Modernity doesn't eliminate this condition, but it does shake things up. Aline, Jean's daughter with Nathalie, grows up under Nathalie's depressive, self-centered oversight, and when she appears as a young woman (played by Mia Hansen-Løve) she's wild and unfettered. She goes out to clubs to drink and be with men, not because it's fun but because it's something to do, some freedom from the oppressive home of her mother. Assayas touches on Aline's story only briefly, but it's poignant nonetheless. She meets and, in a scene that pays visual homage to Ingmar Bergman's Persona, seemingly falls in love with another young woman who's had a hard life, her old school friend Dominique (Sophie Aubry). Assays picks up Aline's story again years later, after more tragedy and more rebirth. The way the minor characters skip in and out of the film, eliding long periods that seem rich with incident and change, reflects the way life itself seems to skip by in cycles of despair and joy, incident and stasis, mistakes and recoveries. The film attempts to capture the pace and the breadth of life, the way years seem to fly by, dramas playing out before the status quo resumes, and all the love, joy, sadness, loss, nostalgia, work, war, and change that fills a life.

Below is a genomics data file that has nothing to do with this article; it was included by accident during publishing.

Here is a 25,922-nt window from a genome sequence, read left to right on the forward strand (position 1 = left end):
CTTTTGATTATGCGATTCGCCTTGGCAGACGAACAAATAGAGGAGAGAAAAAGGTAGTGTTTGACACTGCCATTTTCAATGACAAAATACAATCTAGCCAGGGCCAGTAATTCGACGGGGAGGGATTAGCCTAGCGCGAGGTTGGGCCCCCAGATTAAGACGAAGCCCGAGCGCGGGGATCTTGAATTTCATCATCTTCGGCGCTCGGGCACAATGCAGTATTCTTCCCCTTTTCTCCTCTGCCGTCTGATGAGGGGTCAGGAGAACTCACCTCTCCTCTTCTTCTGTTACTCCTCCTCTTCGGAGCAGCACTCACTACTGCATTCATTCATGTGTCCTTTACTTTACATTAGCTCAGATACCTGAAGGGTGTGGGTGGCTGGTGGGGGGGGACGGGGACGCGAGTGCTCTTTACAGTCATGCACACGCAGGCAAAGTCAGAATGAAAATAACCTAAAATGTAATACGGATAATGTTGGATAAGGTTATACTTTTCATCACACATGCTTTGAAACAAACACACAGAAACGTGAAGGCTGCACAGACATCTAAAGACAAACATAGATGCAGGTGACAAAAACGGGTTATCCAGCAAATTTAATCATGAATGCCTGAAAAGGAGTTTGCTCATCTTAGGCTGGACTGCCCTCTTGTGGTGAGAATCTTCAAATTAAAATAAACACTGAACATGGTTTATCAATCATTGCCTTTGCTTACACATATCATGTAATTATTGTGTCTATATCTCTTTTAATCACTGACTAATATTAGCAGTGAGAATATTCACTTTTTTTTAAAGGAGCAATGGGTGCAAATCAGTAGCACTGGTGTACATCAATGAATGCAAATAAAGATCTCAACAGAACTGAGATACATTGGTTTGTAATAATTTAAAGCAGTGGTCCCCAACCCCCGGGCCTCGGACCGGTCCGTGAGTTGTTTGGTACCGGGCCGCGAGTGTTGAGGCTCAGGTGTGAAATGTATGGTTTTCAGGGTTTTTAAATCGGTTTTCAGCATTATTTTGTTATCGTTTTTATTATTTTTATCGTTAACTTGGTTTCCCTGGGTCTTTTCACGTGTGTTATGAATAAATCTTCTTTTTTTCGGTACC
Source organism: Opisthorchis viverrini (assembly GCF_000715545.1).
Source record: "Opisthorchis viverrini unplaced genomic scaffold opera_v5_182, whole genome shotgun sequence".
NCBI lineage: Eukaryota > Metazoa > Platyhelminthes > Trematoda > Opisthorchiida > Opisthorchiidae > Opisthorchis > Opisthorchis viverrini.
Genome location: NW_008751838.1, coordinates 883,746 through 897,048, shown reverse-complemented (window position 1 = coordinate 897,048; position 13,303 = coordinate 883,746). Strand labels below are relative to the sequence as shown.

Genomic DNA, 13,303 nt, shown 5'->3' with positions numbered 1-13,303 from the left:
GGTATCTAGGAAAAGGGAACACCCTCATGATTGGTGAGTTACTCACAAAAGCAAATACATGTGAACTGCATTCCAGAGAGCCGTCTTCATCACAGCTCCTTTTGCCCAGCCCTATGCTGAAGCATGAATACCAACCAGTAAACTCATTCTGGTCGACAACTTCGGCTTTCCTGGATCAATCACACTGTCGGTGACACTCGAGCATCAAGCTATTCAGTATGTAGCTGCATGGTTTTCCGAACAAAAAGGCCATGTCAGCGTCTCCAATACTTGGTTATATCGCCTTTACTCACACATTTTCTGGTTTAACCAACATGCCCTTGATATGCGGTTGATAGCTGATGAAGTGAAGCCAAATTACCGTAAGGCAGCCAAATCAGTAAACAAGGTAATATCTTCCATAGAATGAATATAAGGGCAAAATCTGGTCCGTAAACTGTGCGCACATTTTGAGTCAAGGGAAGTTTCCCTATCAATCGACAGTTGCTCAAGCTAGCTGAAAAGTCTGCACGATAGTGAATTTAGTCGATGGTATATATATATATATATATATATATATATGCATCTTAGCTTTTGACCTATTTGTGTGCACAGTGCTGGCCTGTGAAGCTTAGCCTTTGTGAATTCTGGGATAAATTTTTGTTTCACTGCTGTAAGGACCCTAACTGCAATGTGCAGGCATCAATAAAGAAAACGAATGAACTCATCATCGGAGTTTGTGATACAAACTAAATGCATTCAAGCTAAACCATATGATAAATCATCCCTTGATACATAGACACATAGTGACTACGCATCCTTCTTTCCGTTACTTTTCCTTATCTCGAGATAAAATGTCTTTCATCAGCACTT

In this respect, Bergman seems like a reference point for the opening act of the film as well, particularly the raucous family drama of Fanny and Alexander. Like that film, Assayas' epic early on concerns itself with a bright, vibrant society party. Assayas' lively camera twirls around waltzing dancers, capturing the spinning motion, like human tops, and the shushing rustle of long dresses as they sweep across the dance floor. The partygoers all join hands and form a chain running through the house and around the grounds, just as the family had done in Bergman's film, and just as in Bergman's film, strict religious morality and asceticism serves as a contrast to all this joie de vivre. In this case, though, it's the minister who winds up fleeing the Protestant inflexibility of his moralistic wife, choosing a life in which pleasure and joy, however fleeting they wind up being, matter more than empty principles and joyless responsibility. If Jean, in the end, winds up chained instead to a very different form of responsibility — the capitalist's slavery to profits over morality — he stills lives a full and varied life. Ultimately, he wonders how, in spite of everything, there still seems to be some hope at the core of life; this line, with its implication that happiness lies in a searching, open-minded sensibility, seems like a key to Assayas' rich, ambitious and complex social drama.